So maybe you want to start your own media company. I liken it to taking the leap and raising a kid — terrifying, exhilarating, exhausting.
Since its inception, my startup, VoiceBox Media — a news non-profit dedicated to providing in-depth coverage of social issues and the people solving them — has stood in the intersection of transformational partnerships, with one of our paths to sustainability being to raise donor support for specialized reporting projects. Examples include: Kenya, Haiti, Ethiopia and Baltimore. We’re doing it again by taking our largest reporting project to date to the Kickstarter crowd. It takes a village, and we embrace ours, which is why we’re calling in reinforcements.
The project — Children on the Edge: Telling the Migrant Children’s Story — will kick off this fall out of our home base in Austin, Texas. It’s been a year since more than 67,000 children fled violence in their Central American homes, many of them arriving in the United States, and many of them housed in privately managed detention facilities in Texas, New Mexico and Pennsylvania. Critics have called the facilities internment camps and low-security prisons. Activists call for the children’s release. We want to be there. We want to tell their stories.
VoiceBox Media, born Nov. 30, 2012, keeps me up at night. And now that it’s trying to be more independent during this recent growth spurt, my worries have shifted from, “How do we keep you alive?” to “How do we keep you sustainable?” It’s the million-dollar question.
Babies and Startups
Maybe you’re like me and have started thinking about jumping off the cliff to swim in the sometimes choppy waters of startup parenthood. From my experience, I’ve observed eight similarities between raising a baby and a media startup:
1. It’s never the perfect time to have one.
And there is some waiting involved. In my case, about 13 years. While I waited, I worked in various media markets to learn how to be the best journalist and manager I could be, and in the process, I built a network of professionals who were also waiting. Waiting for me to start something. But when? Is now a good time? What about now? People ask me, “How did you know it was the right time?” It was a gut feeling: do it now.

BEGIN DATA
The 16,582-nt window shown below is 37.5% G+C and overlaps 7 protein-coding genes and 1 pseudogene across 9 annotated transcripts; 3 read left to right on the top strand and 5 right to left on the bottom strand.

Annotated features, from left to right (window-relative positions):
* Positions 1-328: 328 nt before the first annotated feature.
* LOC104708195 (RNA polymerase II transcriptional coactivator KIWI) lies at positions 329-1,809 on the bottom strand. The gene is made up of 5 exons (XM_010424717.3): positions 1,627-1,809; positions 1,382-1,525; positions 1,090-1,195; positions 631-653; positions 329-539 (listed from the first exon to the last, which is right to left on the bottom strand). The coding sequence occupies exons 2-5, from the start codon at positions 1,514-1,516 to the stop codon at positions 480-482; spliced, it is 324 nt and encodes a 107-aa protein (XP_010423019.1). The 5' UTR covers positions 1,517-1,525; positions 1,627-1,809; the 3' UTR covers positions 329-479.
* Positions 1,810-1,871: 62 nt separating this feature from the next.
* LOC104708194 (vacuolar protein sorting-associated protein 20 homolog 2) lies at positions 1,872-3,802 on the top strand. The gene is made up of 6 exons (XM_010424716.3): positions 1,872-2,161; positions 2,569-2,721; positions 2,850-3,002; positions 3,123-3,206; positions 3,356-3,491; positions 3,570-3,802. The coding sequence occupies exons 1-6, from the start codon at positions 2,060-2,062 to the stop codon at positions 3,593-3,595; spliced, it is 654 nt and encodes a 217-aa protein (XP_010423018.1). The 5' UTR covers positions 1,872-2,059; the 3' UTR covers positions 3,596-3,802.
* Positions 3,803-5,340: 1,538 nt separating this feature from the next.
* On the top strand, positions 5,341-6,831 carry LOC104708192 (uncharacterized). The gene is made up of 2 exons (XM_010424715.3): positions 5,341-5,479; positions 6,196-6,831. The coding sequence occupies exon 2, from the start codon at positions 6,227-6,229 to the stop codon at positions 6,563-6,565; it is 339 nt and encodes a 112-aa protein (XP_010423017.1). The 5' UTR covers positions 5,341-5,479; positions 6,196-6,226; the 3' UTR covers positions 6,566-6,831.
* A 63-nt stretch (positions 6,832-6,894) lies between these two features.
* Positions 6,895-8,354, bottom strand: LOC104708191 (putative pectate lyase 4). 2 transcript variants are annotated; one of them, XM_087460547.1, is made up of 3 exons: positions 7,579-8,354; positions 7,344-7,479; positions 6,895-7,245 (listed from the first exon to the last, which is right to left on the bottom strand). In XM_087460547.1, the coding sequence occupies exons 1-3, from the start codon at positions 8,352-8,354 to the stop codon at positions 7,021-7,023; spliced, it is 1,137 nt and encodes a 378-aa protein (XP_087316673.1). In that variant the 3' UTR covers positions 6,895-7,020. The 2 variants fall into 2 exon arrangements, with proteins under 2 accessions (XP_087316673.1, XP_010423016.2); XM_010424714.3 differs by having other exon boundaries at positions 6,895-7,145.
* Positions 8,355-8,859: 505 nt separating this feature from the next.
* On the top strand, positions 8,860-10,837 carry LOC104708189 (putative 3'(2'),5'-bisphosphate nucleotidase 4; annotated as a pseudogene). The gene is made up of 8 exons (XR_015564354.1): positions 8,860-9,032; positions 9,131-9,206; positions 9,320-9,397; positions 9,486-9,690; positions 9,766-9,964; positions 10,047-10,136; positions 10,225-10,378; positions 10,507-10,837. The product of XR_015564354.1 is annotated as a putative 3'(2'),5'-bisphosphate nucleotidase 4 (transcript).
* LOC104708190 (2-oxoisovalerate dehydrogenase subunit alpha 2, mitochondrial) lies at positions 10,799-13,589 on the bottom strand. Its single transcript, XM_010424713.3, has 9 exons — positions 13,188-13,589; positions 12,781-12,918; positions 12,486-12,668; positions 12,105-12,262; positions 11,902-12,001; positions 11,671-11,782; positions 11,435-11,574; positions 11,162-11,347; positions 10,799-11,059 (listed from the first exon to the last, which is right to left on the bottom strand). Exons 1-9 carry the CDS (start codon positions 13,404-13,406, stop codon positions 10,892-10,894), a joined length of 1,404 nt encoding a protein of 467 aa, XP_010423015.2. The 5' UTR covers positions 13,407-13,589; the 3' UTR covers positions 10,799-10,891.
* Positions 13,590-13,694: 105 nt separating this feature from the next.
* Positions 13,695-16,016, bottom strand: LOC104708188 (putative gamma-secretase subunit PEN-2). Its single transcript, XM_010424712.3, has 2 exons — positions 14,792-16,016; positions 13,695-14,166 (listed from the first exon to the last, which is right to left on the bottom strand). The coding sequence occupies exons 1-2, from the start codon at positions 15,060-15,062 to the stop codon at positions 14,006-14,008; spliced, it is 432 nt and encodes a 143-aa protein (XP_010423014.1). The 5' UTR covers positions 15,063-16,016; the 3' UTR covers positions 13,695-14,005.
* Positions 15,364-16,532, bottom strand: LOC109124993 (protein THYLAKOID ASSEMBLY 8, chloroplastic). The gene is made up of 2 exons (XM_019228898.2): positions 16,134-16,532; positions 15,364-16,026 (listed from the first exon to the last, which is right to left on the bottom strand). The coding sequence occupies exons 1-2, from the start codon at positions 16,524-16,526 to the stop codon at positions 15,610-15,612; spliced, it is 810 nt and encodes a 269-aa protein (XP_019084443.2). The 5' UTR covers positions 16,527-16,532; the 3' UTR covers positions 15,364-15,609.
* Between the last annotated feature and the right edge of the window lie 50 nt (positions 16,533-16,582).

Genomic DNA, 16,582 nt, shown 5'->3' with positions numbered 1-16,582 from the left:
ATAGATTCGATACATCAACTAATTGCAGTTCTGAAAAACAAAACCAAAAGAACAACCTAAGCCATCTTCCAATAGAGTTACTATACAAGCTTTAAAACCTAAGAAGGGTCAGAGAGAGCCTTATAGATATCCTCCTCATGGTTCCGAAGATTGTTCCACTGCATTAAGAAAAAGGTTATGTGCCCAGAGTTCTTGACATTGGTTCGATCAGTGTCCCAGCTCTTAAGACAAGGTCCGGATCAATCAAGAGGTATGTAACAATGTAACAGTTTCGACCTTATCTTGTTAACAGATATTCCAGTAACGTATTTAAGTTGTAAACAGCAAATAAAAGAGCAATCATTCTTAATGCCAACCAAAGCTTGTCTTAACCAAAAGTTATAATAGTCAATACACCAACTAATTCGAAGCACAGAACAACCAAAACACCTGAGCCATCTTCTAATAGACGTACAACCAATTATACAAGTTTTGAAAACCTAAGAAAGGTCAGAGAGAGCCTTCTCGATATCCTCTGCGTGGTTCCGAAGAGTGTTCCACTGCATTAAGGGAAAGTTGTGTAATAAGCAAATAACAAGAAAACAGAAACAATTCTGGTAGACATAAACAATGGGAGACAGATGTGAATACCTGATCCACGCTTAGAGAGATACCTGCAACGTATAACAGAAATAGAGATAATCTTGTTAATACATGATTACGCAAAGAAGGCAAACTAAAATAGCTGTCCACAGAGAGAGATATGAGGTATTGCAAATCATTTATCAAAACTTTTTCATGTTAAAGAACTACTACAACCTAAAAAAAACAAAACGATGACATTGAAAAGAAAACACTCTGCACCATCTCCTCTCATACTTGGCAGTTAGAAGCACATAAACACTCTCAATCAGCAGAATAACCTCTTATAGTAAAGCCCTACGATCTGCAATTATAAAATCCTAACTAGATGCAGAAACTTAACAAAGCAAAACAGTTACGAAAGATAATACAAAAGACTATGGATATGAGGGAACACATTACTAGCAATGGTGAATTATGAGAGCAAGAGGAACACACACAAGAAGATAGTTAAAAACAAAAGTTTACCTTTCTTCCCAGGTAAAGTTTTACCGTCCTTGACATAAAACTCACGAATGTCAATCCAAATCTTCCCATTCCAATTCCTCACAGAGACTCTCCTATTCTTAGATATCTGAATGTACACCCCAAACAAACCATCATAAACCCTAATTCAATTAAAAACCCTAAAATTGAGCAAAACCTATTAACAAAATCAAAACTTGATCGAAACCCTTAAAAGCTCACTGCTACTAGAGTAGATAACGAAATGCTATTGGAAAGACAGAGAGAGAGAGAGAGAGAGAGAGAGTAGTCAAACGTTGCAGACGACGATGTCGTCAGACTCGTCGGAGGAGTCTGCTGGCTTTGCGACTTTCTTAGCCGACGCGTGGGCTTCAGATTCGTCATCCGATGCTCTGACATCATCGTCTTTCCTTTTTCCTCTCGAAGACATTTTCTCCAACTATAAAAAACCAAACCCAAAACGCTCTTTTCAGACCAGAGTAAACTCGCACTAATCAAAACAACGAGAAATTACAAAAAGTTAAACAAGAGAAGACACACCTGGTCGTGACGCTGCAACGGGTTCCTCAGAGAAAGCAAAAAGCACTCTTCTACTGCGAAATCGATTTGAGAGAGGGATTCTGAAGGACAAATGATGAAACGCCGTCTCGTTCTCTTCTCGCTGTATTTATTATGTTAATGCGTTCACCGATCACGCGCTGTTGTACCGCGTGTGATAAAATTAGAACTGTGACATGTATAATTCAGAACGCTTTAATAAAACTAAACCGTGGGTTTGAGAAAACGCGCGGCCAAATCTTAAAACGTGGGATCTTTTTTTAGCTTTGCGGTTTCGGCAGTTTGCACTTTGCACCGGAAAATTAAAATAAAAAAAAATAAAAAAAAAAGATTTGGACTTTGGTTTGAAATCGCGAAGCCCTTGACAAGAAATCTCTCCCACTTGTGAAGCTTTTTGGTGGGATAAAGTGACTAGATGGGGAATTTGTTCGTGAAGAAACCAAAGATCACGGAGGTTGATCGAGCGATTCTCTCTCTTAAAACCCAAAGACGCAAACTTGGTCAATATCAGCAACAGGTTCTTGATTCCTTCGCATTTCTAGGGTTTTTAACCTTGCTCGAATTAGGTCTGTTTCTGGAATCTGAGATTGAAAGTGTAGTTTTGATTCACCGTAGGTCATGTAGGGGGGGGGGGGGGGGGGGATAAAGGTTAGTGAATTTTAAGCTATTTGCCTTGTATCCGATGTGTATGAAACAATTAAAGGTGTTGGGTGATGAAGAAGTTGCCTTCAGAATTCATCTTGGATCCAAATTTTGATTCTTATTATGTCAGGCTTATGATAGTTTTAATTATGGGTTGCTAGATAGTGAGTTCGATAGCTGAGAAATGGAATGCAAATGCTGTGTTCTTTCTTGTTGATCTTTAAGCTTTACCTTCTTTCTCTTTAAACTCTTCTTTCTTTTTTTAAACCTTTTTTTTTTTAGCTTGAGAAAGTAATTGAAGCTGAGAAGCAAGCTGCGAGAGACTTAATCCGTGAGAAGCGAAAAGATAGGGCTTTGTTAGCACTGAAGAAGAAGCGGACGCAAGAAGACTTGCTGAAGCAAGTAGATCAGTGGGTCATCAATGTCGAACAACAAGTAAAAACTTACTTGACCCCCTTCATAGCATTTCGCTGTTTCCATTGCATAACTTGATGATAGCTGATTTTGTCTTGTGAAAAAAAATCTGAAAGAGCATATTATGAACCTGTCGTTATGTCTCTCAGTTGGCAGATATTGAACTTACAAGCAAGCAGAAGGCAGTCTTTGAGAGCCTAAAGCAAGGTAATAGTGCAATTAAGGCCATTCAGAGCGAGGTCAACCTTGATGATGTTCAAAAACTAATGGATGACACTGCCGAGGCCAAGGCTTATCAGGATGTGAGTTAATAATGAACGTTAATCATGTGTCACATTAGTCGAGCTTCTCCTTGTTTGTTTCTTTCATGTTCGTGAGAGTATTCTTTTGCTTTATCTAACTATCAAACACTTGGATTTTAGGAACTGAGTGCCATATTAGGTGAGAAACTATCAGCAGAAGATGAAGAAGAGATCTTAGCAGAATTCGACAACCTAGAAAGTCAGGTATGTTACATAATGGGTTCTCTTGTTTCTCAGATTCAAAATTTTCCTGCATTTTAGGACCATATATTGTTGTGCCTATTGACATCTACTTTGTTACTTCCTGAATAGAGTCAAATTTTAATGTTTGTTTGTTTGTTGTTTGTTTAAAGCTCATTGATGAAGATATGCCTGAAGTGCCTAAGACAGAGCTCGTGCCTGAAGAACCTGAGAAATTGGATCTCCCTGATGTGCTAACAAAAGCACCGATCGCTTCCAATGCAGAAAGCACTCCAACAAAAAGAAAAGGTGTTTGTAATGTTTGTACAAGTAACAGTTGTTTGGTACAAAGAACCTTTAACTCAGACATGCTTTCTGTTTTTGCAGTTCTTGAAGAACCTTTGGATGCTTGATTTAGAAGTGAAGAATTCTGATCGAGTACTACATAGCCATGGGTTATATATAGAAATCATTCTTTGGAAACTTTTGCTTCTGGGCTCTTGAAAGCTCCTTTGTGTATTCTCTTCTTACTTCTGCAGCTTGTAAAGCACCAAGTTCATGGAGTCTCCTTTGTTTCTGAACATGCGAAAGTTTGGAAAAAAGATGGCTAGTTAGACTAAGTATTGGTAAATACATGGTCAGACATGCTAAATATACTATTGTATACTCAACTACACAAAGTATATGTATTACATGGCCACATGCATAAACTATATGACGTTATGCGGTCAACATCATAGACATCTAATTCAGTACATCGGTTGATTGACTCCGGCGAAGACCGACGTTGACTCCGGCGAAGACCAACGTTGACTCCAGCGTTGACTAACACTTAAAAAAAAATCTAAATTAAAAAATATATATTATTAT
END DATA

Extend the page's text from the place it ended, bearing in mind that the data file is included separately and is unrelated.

2. It’s good to lean on help from others.
Don’t underestimate people’s desire to help. Make the big asks, and the small ones too. You’ll be surprised by who says yes, but you’ll never know if you don’t send that email or make that phone call. Media partners are waiting to publish our niche fall project covering migrant children. Cloaked under a sense of urgency to tell these children’s stories, the team of writers, editors, and designers is being assembled. And we’re asking for help to make our first Kickstarter campaign a success, which will give us the ability to travel to the children and their mothers.
3. You’ve made something. Now what?
Now it’s fairly anticlimactic. The waiting, the planning, the organizing, the publicity, the moment of delivery … and I still go home to the same house, I drive the same car, and I live in the same neighborhood. I just have this tiny thing with me wherever I go. And I talk about it a lot.
4. People think it’s cute.
I took a leap and some people thought it was a bit of a novelty. In many ways, this new thing defines my identity. I’ve saved for it, sacrificed for it, and restructured my life to give it a home. There’s also a part of me that wants to have a conversation that doesn’t include business plans or 501c(3) applications.
5. It keeps you up at night.
There’s a point when the sleepless nights and dream-riddled slumber catch up with me. People ask, “Are you tired?” and I can’t remember the last time I felt fully rested. Vacations have never been the same. They’re recategorized as “periods when you have uninterrupted time to work on the Thing. The Idea.” I can leave work at work. I cannot leave the Idea. It is always with me.
6. Its future is a constant concern.
In the early days, I just wanted it to live. I was hyper aware of the entity’s fragility, and I did what it took to nurture it. In VoiceBox Media’s early days, that meant I worked three part-time night jobs so that my daytime hours could be devoted to my infant startup. After it survived the first several months, I started thinking, “What is it going to be like in another year? What about in five years? What’s it going to look like when it’s fully matured?”
7. Are we hitting all the milestones?
I look around at the other startups its age, and it’s hard not to compare. Some have more money. Some have won awards. Some are sinking. I want mine to be happy and fulfill its mission. I think it’s important to hold on loosely to your creation and to have a clear understanding of how you measure success. I am keenly aware that this endeavor could fail tomorrow, and is that OK? If we have executed our mission with the highest standards of journalistic integrity, then yes. It’s OK.
8. You never quite know what’s happening.
Not enough gets said about that awkward space of development when you’ve exceeded the limits of your expertise, and you’re not sure how to proceed. I don’t always know what I’m doing. But here’s a not-so-secret-secret: there are a lot of people in this space who don’t. Yes, it’s terrifying. No, it’s not a reason not to do it.
Be patient, be humble, be flexible, be aware. And be ready for a grand adventure.
Holly Wise teaches journalism at Texas State University in San Marcos, Texas. She is the founder and executive editor of VoiceBox Media — a news service dedicated to telling the stories of people who are making change happen in their communities. She recently completed her memoir, “And Then This Happened,” and she lives in a rehabbed 1973 Holiday Rambler travel trailer with her mom and two German shepherds. She’s an avid hiker, road tripper and facilitator of conversation.